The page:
Press here… for jet lag

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The 24-hour cycle of light and darkness triggers our daily sleep/wake cycle. Light affects melatonin secretion by the pineal gland. Melatonin levels increase mid- to late evening, remain high for most of the night and drop in the early morning hours. When you jet across time zones you are asking your body to adapt to a different daily cycle fast.


Your body responds with jet lag. Symptoms include fatigue, insomnia, headaches, oedema, nausea, memory and attention problems. Traveling East is usually worse than West. Symptoms can last up to ten days. NASA estimates approximately one day of recovery per time zone crossed.


You cannot cheat time, but you can influence how quickly you adapt to the different time zone. Arrange to see an acupuncturist at your destination and/or try acupressure during your flight, according to the principles described below.


According to Chinese medical theory, your Qi (energy, life force) circulates through our body’s meridian system in a 24-hour cycle called the Chinese clock, a version of which is shown in the image below. Qi circulation will be at its highest in a particular meridian over the same two-hour period during each cycle of the Chinese clock. For example, the energy in our Spleen system is at its highest between 9 and 11 a.m. This two-hour energetic peak period is called the horary period.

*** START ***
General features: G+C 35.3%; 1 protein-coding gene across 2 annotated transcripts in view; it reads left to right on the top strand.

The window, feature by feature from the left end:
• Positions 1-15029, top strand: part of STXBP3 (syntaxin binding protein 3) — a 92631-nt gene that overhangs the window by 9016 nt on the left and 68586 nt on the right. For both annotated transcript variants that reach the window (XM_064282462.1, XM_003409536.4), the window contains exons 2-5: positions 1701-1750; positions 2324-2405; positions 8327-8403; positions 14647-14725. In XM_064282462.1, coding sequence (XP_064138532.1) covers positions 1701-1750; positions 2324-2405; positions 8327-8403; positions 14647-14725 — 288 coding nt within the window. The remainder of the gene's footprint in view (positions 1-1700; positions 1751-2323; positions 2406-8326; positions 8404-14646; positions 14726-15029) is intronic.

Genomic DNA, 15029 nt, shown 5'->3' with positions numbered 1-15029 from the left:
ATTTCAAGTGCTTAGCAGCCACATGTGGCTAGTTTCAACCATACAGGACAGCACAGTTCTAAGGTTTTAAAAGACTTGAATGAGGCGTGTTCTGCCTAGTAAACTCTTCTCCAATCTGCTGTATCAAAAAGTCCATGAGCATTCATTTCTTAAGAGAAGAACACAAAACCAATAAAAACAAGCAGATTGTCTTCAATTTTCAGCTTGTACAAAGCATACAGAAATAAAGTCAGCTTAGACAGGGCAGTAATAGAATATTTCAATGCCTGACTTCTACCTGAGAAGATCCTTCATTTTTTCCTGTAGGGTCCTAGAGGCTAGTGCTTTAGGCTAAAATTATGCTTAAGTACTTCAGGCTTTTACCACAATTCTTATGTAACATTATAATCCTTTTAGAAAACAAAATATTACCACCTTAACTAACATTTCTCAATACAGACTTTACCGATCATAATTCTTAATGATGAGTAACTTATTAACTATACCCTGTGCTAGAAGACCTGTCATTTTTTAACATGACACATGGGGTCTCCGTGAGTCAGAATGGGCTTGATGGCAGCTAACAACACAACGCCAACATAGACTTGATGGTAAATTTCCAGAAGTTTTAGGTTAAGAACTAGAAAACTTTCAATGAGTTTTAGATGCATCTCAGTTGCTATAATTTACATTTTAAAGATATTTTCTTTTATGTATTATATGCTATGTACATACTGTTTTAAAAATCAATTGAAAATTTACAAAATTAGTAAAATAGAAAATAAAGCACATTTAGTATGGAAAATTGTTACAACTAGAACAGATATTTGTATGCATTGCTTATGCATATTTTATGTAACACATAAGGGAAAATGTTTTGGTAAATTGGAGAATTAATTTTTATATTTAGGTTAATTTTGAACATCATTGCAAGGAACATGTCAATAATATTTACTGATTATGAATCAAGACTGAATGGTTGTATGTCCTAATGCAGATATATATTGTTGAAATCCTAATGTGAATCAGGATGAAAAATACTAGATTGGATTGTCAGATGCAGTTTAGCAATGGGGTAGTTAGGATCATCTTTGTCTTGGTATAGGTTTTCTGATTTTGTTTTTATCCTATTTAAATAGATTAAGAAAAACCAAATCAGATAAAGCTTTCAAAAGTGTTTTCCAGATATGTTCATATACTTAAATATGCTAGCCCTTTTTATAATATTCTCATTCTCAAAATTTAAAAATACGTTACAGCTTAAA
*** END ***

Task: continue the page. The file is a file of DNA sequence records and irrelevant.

We can support our body in adapting its energetic peaks by helping it increase energy in the meridians corresponding to the ‘new’ horary periods. An effective way to do this is to stimulate the so-called horary point of a meridian during each horary period, for example Sp 3 between 9 and 11 a.m.


How to:

  1. At departure, set your watch to the time at destination
  2. Look up the horary point for the current time at destination in the diagram below. For example, if it’s 7.45 a.m. at destination, your point will be St 36. Locate it and apply acupressure for a few minutes, anything between making contact with the point and gently rubbing it. You can do this in turn on each side. Repeat every two hours throughout your flight, with the next corresponding horary point. Don’t worry if you fall asleep, just pick up again from the time your watch shows when you wake up.
  3. Stimulate the corresponding horary point upon arrival at your destination and/or see an acupuncturist.

The Chinese Clock v2



Lu 8

Co 1

St 36

Sp 3

Ht 8

SI 5

Bl 66

Kid 10

Pc 8

TH 6

GB 41

Liv 1









This technique was developed by acupuncturists and first introduced by John Amaro, DC, LAc (An Ancient Approach to Beating 20th Century Jet Lag). People using this system reported arriving at their flight destination feeling connected to the time zone of their newly arrived destination (rather than that at their departure).


If you are unsure how to perform acupressure or if you suffer with a medical condition, check with your acupuncturist before trying out new techniques.


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